Wednesday, April 03, 2013

Shell game, Part 1

If a hermit crab had a Facebook page, his "Friends" list would be long, and his Relationship status would be, "It's complicated." I've spent hours since yesterday, trying to untangle the dynamics of an unexpected friend/roommate/tenant sharing bed and breakfast with a big grainy hand hermit.

At mid-intertidal zone on the beach the other day, I picked up two very large hermit crabs, giants among all their relatives. They were both Grainy Hands, in oversized whelk shells. One's shell was so encrusted with barnacles that it seemed that he wouldn't be able to walk. I was intrigued, and brought them both home.

Grainy Hand hermit, 2011. (Patience)

In the tank, they settled down quickly. That may have been, especially for the barnacled one, because it was just too much effort to drag himself to his feet. For a couple of days, I watched him struggling to hoist his load over to the food before all the little ones ate it, often without luck. He needed a better shell.

I didn't have any whelk shells his size, but I pawed through the pile of shells from foreign shores, mostly Mexican and Central American shells my son had brought back. I found two that just possibly might pass muster, washed them and dropped them in the tank.

Pretty, brown, fat shell. Presently in use.

The hermit in the un-burdened shell was the first to find them, of course. She (I think she's a she) rolled one over and over many times; a pretty shell; I was hoping she'd take it. But no, the mouth was the wrong shape.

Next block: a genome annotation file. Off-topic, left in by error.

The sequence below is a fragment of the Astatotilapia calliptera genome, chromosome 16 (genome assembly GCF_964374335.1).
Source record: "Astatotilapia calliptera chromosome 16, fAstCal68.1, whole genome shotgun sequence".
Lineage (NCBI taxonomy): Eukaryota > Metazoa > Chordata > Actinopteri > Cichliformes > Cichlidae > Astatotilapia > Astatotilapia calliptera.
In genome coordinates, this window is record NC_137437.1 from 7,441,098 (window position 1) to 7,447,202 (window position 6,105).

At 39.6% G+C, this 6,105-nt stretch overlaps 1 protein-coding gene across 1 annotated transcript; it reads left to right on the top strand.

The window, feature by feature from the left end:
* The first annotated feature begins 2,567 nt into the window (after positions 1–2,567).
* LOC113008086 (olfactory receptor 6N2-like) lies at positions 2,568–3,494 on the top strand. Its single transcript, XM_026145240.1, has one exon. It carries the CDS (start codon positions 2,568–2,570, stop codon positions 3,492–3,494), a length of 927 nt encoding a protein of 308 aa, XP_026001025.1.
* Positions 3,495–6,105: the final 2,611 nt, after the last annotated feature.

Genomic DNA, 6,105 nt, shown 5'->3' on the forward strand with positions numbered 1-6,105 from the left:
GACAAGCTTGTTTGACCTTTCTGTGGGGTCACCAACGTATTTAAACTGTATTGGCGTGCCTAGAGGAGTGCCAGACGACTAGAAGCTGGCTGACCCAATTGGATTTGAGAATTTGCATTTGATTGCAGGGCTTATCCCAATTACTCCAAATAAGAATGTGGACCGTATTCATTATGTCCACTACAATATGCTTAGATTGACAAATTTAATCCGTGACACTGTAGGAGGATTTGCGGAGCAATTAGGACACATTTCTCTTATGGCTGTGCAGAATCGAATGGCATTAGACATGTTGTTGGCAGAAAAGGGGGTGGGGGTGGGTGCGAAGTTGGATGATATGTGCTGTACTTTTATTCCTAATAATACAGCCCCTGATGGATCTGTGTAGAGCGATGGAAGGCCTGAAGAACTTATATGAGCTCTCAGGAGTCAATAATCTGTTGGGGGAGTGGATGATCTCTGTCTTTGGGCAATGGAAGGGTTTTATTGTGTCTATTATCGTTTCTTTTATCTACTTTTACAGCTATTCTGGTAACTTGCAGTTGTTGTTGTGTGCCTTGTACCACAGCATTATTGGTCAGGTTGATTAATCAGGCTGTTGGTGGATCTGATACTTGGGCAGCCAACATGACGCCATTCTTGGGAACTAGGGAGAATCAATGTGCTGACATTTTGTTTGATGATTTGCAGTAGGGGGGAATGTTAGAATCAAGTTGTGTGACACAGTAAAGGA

I had my doubts about the second shell. It was the right shape and size, but extremely thin-walled, nothing like the thick whelk shells these hermits prefer. But after a quick inspection, she popped in, ran her legs and antennae over the back, and decided to keep it.

It was a great success! Within minutes, she was climbing the thermometer, something unthinkable in her old shell.

But her castoff was still better than the shell the other guy was wearing. I presented it to him, laying it in front of him, since he was not going to drag his baggage over to it. He looked it over, and climbed in. Good! I removed the old shell, and spent a few minutes breaking off all the walls of dead barnacles, more than half the superstructure.

I was glad I had, because when I looked back, poor old Grainy was walking around nude; the other shell was not to his liking. So I gave him back the previous shell, much lightened. That worked for him, and now he walks around happily.

All that is introduction; what happened next is the point of all this. But the history is important, too.

I'll get to that complicated relationship tomorrow.

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